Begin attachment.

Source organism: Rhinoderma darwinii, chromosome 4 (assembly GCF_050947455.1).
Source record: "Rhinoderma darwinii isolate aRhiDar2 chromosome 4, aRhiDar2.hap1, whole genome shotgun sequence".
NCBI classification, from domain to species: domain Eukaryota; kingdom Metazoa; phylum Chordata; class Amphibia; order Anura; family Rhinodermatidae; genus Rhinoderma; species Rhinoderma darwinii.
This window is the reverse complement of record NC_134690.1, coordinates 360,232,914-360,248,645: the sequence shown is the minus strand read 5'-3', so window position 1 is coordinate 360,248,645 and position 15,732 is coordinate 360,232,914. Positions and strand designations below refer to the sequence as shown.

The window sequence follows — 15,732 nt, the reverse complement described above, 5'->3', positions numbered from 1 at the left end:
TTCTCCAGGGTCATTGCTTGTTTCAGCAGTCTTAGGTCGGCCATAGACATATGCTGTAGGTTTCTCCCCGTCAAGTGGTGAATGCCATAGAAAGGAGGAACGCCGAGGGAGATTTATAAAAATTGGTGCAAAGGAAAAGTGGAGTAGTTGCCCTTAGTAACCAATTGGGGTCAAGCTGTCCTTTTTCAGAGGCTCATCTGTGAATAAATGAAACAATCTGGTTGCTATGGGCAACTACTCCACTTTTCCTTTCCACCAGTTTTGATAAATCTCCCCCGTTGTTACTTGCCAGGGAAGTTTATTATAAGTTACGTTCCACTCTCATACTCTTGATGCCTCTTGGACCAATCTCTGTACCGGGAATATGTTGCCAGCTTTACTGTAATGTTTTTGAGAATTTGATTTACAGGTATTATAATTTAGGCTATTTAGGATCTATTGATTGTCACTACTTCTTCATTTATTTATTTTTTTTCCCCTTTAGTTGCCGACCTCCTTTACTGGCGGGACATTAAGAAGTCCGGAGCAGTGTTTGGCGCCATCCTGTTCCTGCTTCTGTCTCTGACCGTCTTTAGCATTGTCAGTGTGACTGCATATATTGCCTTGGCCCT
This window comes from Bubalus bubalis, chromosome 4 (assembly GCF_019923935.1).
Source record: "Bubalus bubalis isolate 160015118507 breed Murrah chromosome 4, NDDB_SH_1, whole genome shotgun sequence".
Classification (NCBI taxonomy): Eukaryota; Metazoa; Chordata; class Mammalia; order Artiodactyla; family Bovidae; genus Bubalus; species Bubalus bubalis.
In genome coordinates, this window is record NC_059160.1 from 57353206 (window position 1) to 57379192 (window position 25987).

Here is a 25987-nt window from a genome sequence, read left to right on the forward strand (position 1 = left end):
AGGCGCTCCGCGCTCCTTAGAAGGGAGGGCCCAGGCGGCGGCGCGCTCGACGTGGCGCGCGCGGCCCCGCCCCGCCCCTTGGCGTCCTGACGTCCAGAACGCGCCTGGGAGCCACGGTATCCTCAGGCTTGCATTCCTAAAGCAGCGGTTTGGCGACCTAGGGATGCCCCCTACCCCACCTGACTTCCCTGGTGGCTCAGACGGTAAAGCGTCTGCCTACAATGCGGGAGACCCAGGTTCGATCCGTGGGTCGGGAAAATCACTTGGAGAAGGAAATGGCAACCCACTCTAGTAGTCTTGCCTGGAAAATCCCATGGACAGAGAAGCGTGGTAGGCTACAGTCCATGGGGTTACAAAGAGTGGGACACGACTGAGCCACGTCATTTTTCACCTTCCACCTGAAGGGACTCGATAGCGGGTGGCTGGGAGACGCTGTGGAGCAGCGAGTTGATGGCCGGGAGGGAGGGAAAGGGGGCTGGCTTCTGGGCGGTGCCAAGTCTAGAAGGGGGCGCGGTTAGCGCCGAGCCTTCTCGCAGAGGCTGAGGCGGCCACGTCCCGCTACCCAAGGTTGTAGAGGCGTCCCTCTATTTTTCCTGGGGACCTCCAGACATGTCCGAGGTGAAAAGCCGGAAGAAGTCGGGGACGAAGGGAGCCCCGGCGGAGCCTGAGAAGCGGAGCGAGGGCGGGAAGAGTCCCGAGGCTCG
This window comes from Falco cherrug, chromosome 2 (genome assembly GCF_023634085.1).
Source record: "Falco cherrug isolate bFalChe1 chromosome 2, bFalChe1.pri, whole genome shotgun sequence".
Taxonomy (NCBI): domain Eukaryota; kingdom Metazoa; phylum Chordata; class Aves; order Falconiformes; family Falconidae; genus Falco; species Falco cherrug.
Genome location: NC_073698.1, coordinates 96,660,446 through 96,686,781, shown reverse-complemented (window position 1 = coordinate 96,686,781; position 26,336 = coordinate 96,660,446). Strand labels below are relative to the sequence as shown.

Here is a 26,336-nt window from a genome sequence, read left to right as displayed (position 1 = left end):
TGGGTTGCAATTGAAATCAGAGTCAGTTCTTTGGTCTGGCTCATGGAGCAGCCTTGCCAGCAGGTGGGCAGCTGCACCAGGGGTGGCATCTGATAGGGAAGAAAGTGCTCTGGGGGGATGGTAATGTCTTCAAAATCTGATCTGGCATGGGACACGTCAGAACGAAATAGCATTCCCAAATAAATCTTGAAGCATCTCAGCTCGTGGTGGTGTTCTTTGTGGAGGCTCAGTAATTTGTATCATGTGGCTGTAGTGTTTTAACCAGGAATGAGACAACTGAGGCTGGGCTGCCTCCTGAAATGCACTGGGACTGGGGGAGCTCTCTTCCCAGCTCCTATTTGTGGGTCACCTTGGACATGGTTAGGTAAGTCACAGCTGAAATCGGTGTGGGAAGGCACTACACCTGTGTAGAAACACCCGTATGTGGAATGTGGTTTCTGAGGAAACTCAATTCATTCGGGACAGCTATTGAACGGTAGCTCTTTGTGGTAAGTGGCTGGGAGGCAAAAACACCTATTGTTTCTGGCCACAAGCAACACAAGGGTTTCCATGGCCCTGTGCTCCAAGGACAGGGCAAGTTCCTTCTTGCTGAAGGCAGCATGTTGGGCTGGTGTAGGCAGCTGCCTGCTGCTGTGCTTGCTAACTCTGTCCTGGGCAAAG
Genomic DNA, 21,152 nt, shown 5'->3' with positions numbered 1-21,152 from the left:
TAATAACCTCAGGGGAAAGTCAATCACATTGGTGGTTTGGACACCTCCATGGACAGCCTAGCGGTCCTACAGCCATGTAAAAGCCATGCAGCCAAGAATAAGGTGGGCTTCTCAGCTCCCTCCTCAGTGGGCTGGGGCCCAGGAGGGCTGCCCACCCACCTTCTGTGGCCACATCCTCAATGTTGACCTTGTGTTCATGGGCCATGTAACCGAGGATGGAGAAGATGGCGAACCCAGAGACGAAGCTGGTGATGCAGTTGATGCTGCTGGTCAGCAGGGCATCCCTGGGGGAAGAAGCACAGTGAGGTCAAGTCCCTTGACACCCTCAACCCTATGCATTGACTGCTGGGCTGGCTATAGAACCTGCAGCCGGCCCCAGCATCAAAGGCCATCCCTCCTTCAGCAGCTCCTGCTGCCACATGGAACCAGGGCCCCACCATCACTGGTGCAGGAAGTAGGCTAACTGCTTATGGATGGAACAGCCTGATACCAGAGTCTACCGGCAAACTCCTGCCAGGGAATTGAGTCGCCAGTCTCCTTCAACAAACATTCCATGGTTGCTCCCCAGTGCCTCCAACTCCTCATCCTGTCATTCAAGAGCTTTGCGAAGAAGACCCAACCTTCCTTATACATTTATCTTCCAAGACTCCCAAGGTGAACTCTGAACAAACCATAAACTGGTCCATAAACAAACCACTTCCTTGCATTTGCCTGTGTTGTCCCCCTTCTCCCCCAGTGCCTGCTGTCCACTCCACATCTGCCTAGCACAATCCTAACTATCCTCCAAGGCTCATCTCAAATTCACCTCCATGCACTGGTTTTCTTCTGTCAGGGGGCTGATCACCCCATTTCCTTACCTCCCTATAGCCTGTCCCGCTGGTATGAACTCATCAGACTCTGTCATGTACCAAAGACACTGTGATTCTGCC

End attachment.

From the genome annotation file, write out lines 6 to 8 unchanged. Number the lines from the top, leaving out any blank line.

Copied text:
TTCTCCAGGGTCATTGCTTGTTTCAGCAGTCTTAGGTCGGCCATAGACATATGCTGTAGGTTTCTCCCCGTCAAGTGGTGAATGCCATAGAAAGGAGGAACGCCGAGGGAGATTTATAAAAATTGGTGCAAAGGAAAAGTGGAGTAGTTGCCCTTAGTAACCAATTGGGGTCAAGCTGTCCTTTTTCAGAGGCTCATCTGTGAATAAATGAAACAATCTGGTTGCTATGGGCAACTACTCCACTTTTCCTTTCCACCAGTTTTGATAAATCTCCCCCGTTGTTACTTGCCAGGGAAGTTTATTATAAGTTACGTTCCACTCTCATACTCTTGATGCCTCTTGGACCAATCTCTGTACCGGGAATATGTTGCCAGCTTTACTGTAATGTTTTTGAGAATTTGATTTACAGGTATTATAATTTAGGCTATTTAGGATCTATTGATTGTCACTACTTCTTCATTTATTTATTTTTTTTCCCCTTTAGTTGCCGACCTCCTTTACTGGCGGGACATTAAGAAGTCCGGAGCAGTGTTTGGCGCCATCCTGTTCCTGCTTCTGTCTCTGACCGTCTTTAGCATTGTCAGTGTGACTGCATATATTGCCTTGGCCCT
This window comes from Bubalus bubalis, chromosome 4 (assembly GCF_019923935.1).
Source record: "Bubalus bubalis isolate 160015118507 breed Murrah chromosome 4, NDDB_SH_1, whole genome shotgun sequence".